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Back to Programme '23

Crafted Liberation

From headscarves to stadium seats, Crafted Liberation celebrates Iranian Women's resilience in the pursuit of gender equality

An exhibition to immerse visitors in the experiences of Iranian women. The stadium seats, composed of recycled headscarves generously contributed by Iranian women from around the world, stands as a visual representation of the unity and shared struggle against political and societal constraints.

Collective Action to Initiate Change

Gender inequality and restrictions on women's freedoms have been persistent issues in Iran for years. At 22 years old, Mahsa Amini, a Kurdish-Iranian woman, was arrested and died in Iranian ‘moral’ police custody in 2022 due to an improper headscarf violation. Her death sparked widespread protests among Iranian women worldwide, demanding justice for Amini, despite the risk of arrest and persecution.

To voice for those often silenced, we launched a collective call for action, inviting Iranian women globally to donate their unwanted headscarves for this transformative project. Their contributions led to the creation of the exhibited stadium seats and collectively we transform a traditional symbol of oppression to a beacon of empowerment.

Stadium Seats As Objects of Empowerment

Since 1981, Iranian women have been banned from attending men's sporting events in stadiums, justified by preserving modesty and gender segregation. We aim to redefine these seats by crafting a grandstand from donated headscarves. It symbolizes rejection of deep-rooted oppression and the empowerment of women.
Using a combination of lamination and compression moulding techniques, we created a unique material by combining the donated headscarves with recycled polymers, while honoring the composite materials traditionally used in stadium seat construction. The mixed materials are transformed into sheets and formed into bucket seats, through Talon Technology’s 'WasticFibre’ process.
The headscarves donated by Iranian women enable us to create the grandstand, embodying the shift from enforced tradition to empowered liberation. Our vision is to reimagine a future where headscarves are no longer obligatory, where every woman has equal rights.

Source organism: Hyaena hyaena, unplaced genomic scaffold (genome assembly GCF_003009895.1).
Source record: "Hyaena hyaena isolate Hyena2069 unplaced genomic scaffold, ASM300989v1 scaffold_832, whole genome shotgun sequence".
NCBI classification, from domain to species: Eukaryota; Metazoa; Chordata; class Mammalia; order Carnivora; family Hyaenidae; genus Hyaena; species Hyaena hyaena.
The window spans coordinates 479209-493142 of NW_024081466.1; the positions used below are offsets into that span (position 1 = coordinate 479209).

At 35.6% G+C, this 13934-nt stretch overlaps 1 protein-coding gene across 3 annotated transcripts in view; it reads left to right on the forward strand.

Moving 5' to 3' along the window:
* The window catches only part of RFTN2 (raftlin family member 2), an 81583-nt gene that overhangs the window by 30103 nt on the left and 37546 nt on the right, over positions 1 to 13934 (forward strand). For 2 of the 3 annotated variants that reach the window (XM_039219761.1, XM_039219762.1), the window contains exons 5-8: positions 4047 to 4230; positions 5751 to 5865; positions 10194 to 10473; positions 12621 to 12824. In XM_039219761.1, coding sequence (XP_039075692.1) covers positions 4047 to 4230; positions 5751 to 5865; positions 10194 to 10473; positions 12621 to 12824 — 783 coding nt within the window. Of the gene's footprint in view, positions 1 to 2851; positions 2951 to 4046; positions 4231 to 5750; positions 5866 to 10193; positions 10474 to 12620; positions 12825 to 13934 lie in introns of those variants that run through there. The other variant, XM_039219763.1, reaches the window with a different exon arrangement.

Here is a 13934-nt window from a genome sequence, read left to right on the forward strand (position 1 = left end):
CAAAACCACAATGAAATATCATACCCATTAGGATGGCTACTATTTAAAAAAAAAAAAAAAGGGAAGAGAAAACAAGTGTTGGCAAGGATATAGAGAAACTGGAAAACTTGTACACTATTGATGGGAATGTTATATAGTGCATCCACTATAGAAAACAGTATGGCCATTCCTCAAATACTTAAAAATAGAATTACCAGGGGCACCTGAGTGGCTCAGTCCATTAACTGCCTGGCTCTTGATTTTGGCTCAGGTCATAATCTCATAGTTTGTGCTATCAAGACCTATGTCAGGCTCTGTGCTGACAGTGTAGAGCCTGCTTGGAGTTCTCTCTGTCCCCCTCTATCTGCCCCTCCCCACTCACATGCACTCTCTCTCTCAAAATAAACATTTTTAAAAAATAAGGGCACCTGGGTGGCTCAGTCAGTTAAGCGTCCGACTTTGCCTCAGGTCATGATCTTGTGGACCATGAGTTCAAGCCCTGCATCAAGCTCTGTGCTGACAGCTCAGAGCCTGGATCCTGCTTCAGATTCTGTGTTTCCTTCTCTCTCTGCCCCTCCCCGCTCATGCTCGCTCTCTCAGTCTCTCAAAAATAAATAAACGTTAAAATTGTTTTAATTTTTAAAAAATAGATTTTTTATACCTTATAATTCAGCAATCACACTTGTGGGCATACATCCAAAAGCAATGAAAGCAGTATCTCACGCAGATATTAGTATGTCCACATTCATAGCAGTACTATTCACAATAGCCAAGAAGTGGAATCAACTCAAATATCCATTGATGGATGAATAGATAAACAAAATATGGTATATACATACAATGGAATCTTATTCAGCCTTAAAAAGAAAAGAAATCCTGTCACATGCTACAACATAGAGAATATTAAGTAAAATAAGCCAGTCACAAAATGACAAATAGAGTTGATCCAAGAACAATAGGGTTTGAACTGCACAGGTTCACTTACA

Collaboration with Innovative Australian Manufacturing Partners

This exhibition was made possible through collaboration with Australian manufacturing partners, Talon Technology and Defy Design.
Talon Technology develops innovative products and materials, including 'WasticFibre’, a patented process that combines recycled plastic bags with fabric to create flexible composite sheets, which in this case are processed into the exhibited bucket seat form. Their initiative, 'Local Plastic Microfactory' aims at making plastic recycling accessible in small communities.
Defy specializes in designing and manufacturing impactful products made from plastic waste, with a mission to stop production of virgin plastic and keep all existing materials in circulation. By providing us with their facilities, Defy enabled some of the early experimentations, generating learnings about the material at hand.
Nila Rezaei is an award winning designer with a strong focus on developing physical products and experiences that make a positive impact on society, and the environment. Her primary goal is to design sustainable and regenerative objects that not only fulfill utilitarian needs but also create delightful experiences that connect with users on an emotional level.

About RK Collective

RK-Collective is a collaboration between Nila Rezaei and Christopher Krainer. Nila, an Iranian-Australian designer, is known for creating products that evoke discourse rather than being an instrument of utility and Chris, an Austrian born product innovator brings in his acumen in product development and project management. Both are driven by the shared belief in design's transformative power and their collective aims to address contemporary environmental, societal and ethical problems.

Stadium seats crafted from repurposed scarves